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January 2024

A Country on the Cusp of "Peak 65"

Baby-boomer-442252_1280In a January 2024 research paper, the Retirement Income Institute reports that 2024 "marks the beginning of the 'Peak 65® Zone,' the largest surge of retirement age Americans turning 65 in our nation's history. Over 4.1 million Americans will turn 65 each year through 2027, which is more than 11,200 every day. By the year 2030, all baby boomers will be age 65 or older."

The Retirement Income Institute says that "fewer employers offer a traditional defined-pension retirement plan that provides much needed protected income throughout retirement. The old retirement system no longer fits the needs of today's American workforce. The result is that more Americans are currently at risk of entering retirement with Social Security as their only means of protected income, leaving many exposed to financial insecurity and lacking sufficient, reliable, and protected  retirement income that will last for the rest of their lives."

This assessment is troubling for millions of Boomers who are part of the "Peak 65" surge. It is likely one of the compelling reasons why a significant percentage of those age 65 and older remain in the workforce. According to the Pew Research Center, 19 percent of Americans age 65 or older were employed in 2023 -- nearly double the rate of those who were working 35 years ago. On average, they are working more hours than in previous decades. Today, 62 percent of older workers are working full time. In addition, older workers are twice as likely as younger workers to be self-employed.

Working may generate income today, but it may not result in enough to support our lifestyles in later years. That's why the Retirement Income Institute sees the old "three-legged stool" retirement model of an employer-provided defined-benefit pension plan, personal savings and Social Security as outmoded. Today, Social Security is the principal source of retirement income for most retirees, with Social Security benefits representing about 30 percent of the income for those over the age of 65.

So what is the answer for Boomers? Many, but not all, have been able to use investment vehicles such as 401(k) plans and IRAs to help secure their future retirement. Others plan to work as long as they possibly can. The Retirement Income Institute suggests potentially adding annuities to the mix to create what it calls a "personal pension plan." They point out, however, that annuities can be confusing to consumers, so Boomers need to educate themselves about these investments.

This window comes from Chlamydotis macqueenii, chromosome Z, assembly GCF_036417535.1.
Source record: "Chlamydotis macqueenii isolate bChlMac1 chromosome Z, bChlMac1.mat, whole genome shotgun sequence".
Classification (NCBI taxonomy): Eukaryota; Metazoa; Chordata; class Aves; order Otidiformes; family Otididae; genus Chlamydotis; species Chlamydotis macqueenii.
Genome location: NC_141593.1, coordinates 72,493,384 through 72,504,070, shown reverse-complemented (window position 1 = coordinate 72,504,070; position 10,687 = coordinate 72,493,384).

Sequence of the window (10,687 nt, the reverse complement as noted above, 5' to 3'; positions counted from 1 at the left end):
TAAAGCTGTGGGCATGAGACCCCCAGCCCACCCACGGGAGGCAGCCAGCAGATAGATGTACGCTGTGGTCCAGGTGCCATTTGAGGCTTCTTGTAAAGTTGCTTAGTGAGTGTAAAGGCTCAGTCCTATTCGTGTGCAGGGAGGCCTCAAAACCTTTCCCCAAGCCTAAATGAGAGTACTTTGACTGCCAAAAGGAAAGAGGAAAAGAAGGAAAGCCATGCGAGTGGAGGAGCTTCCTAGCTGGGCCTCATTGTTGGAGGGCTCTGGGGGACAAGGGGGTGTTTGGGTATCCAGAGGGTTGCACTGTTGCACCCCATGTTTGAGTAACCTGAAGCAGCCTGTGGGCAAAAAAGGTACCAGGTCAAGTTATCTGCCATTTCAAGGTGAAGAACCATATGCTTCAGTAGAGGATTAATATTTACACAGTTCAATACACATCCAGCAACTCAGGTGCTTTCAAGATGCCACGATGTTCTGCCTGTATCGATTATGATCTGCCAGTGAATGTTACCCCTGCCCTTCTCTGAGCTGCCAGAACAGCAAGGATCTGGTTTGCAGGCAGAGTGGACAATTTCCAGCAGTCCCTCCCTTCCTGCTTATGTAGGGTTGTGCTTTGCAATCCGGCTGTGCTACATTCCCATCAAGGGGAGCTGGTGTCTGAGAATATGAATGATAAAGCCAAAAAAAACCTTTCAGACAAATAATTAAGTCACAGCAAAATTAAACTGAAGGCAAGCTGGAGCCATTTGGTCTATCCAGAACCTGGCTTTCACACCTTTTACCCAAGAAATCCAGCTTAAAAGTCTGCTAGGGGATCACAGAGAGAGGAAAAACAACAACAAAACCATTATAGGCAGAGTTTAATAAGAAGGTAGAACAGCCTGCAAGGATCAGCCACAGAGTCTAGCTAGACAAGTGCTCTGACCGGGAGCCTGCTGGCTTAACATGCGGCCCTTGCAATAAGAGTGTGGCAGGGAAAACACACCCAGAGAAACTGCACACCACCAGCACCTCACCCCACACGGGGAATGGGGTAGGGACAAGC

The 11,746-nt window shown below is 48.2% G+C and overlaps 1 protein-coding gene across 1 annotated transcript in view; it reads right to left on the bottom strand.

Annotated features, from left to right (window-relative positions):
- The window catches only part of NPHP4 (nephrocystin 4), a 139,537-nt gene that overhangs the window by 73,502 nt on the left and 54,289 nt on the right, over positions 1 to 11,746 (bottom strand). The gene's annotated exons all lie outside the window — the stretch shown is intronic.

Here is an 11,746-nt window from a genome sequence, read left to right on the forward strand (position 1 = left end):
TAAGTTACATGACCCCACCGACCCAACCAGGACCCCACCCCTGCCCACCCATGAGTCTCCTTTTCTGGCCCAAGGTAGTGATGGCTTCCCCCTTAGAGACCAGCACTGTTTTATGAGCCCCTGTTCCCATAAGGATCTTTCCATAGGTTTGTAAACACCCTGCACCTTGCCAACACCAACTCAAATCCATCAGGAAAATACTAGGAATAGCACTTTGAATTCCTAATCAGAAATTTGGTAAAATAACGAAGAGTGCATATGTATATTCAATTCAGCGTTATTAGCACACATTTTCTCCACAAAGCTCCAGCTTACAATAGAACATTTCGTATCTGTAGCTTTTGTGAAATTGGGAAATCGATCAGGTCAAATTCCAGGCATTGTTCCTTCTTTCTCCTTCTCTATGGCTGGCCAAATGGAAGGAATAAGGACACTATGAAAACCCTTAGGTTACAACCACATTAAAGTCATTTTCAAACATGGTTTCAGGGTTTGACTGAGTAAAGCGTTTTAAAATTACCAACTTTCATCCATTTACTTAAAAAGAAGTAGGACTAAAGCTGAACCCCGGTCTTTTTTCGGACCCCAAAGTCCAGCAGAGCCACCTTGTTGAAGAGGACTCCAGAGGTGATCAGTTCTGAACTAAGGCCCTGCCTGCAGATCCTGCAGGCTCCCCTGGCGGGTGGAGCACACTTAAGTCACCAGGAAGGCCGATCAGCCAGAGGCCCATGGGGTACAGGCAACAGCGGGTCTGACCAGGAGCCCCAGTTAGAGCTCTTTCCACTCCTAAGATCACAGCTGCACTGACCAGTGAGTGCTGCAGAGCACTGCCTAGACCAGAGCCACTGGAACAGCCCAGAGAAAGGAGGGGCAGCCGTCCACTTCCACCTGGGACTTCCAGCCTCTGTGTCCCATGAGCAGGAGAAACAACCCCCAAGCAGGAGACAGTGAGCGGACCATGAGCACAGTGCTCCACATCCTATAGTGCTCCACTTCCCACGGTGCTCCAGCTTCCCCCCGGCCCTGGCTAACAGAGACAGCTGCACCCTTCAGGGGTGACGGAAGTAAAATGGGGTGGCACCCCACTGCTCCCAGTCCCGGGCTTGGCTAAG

Many Boomers recognize that today, it is more important than ever to work in partnership with a financial advisor to develop a prudent plan to fund a comfortable retirement and be sure enough capital can be available when needed. If you haven't already worked with a financial advisor, don't wait. You are part of "Peak 65" and time is running out.

On Climate, Actions Speak Louder Than Words

Screen Shot 2024-01-08 at 3.49.23 PM2023 was the hottest year in recorded history -- and this year may very well be hotter. That doesn't bode well for humanity specifically or the planet in general.

That's why the new book, Am I Too Old to Save the Planet? by Lawrence MacDonald, is especially timely. While many of us may just helplessly wring our hands, shake our heads or look the other way, MacDonald describes actions both little and big on climate change Boomers can take to make a difference.

Not surprisingly, MacDonald begins in Part 1 ("How we got here") by laying blame for climate change squarely on our generation. Unfortunately, Boomers have a lot of mea culpa to do.

More importantly, however, the author makes it very clear with a sense of true urgency that we can do something positive to affect climate change. In Part 2, MacDonald offers specific suggestions, beginning at a personal level and detailing six actions anyone can take to make an impact:

  1. Stop wasting food and eat less meat
  2. Drive less: Walk, bike and take public transportation more
  3. Move your money
  4. Install rooftop solar
  5. Upgrade your car to an EV
  6. Fly less -- or not at all

A key point MacDonald makes, however, is "Don't get stuck at personal action!" While each of these actions can have a real measurable effect if enough Boomers do them, the situation is dire enough for all of us to go beyond personal actions alone and become climate activists, says MacDonald.

The remainder of the book covers what MacDonald believes is needed if we are to thwart the effects of climate change. In short, he is recommending that Boomers take some serious interruptive actions to make a real difference. His call to action is likely to remind some Boomers of the passion they shared when they demonstrated and marched for civil rights, against the Vietnam war and on behalf of the environment.

MacDonald offers not just encouragement but solid suggestions as well as resources. Writes MacDonald, "Sadly, it's too late to restore the gentle, predictable climate that we knew in our youth. But it's not too late -- and we are not too old -- to save a livable planet for our children, grandchildren, and the generations coming after. Every tenth of a degree makes a difference."

We would do well to heed MacDonald's advice. You'd do well to read his book. is a Wearever Top 20 Senior Blog and a Top 75 Baby Boomer Blog

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